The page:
May 9, 2019
The wide selection of listed real assets available, and their accompanying inflation-protection characteristics, raise a number of portfolio-construction considerations for most institutions. The paper below discusses the case for global listed real assets, the inflation characteristics of varying asset types, and asset allocation issues. In the accompaying interview, Stefan Löwenthal discusses Macquarie’s approach to global listed real assets, and ways institutions may approach the asset class.
Read the paper
Read the interview
IMPORTANT RISK CONSIDERATIONS
Investing involves risk, including the possible loss of principal.
The views expressed represent the Investment Team’s assessment of the market environment as of May 2019, and should not be considered a recommendation to buy, hold, or sell any security, and should not be relied on as research or investment advice. Views are subject to change without notice and may not reflect the Manager's views.
Past performance does not guarantee future results.
Diversification may not protect against market risk.
International investments entail risks including fluctuation in currency values, differences in accounting principles, or economic or political instability in other nations. Investing in emerging markets can be riskier than investing in established foreign markets due to increased volatility and lower trading volume.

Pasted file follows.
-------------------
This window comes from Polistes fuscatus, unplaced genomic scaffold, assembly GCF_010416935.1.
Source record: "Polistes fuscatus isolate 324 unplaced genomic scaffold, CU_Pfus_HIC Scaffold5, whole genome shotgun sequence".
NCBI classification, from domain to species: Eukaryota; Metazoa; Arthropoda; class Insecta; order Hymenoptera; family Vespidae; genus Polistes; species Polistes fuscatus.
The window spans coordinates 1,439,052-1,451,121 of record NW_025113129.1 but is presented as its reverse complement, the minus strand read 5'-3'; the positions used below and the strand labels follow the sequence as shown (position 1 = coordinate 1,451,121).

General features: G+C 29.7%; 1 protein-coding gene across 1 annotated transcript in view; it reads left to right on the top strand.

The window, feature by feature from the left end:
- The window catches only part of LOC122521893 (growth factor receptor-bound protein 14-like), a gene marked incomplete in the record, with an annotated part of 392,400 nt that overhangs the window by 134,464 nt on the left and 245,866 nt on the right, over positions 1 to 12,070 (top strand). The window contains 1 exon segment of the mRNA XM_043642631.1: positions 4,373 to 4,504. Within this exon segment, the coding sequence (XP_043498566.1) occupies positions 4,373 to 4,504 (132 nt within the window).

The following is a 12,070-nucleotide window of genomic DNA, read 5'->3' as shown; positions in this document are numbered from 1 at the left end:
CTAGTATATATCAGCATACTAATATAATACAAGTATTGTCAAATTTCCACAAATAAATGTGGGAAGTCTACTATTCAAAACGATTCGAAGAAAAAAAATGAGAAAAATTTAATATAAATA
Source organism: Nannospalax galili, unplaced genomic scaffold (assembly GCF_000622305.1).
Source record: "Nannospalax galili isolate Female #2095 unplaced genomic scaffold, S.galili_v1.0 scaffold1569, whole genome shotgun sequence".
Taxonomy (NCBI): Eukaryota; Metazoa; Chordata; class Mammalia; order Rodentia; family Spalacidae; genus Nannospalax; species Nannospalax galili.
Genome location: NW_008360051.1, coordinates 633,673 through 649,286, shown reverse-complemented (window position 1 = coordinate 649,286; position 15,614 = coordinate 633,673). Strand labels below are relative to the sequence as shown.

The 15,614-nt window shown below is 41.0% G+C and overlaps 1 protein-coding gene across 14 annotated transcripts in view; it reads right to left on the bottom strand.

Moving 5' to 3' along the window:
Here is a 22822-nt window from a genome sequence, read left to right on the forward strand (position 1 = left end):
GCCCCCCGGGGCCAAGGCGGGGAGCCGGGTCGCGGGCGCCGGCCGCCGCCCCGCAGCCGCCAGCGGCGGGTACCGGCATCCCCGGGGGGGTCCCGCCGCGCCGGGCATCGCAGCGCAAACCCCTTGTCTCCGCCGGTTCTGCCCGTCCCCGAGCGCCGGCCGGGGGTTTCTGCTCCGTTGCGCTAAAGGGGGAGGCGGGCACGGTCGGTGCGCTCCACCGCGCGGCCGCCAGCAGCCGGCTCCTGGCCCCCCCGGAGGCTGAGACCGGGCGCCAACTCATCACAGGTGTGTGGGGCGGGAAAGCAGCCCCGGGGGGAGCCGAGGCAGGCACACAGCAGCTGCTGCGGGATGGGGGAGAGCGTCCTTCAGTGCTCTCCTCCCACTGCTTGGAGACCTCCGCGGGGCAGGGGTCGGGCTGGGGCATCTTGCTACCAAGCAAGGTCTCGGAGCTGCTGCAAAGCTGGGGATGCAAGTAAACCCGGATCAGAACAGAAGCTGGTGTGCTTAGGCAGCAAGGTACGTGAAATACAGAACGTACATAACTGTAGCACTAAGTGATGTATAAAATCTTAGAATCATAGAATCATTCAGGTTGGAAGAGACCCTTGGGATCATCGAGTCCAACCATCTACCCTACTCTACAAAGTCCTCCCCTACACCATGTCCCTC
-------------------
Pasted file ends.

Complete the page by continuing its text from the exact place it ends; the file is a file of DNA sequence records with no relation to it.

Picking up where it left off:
Fixed income securities and bond funds can lose value, and investors can lose principal, as interest rates rise.
They also may be affected by economic conditions that hinder an issuer’s ability to make interest and principal payments on its debt. Fixed income securities may also be subject to prepayment risk, the risk that the principal of a bond that is held by a portfolio will be prepaid prior to maturity, at the time when interest rates are lower than what the bond was paying. A portfolio may then have to reinvest that money at a lower interest rate.
Currency risk is the risk that fluctuations in exchange rates between the US dollar and foreign currencies and between various foreign currencies may cause the value of investments to decline.
Narrowly focused investments may exhibit higher volatility than investments in multiple industry sectors.
REIT investments are subject to many of the risks associated with direct real estate ownership, including changes in economic conditions, credit risk, and interest rate fluctuations.
Investment strategies that hold securities issued by companies principally engaged in the infrastructure industry have greater exposure to the potential adverse economic, regulatory, political, and other changes affecting such entities.
A sector is a segment of the economy that includes companies providing the same types of products or services. Although companies within a sector tend to be reasonably consistent in their fundamentals, these fundamentals may differ substantially from one sector to another. For example, some sectors are cyclical, rising and falling with changes in the economy while others are defensive, maintaining their strength despite economic ups and downs.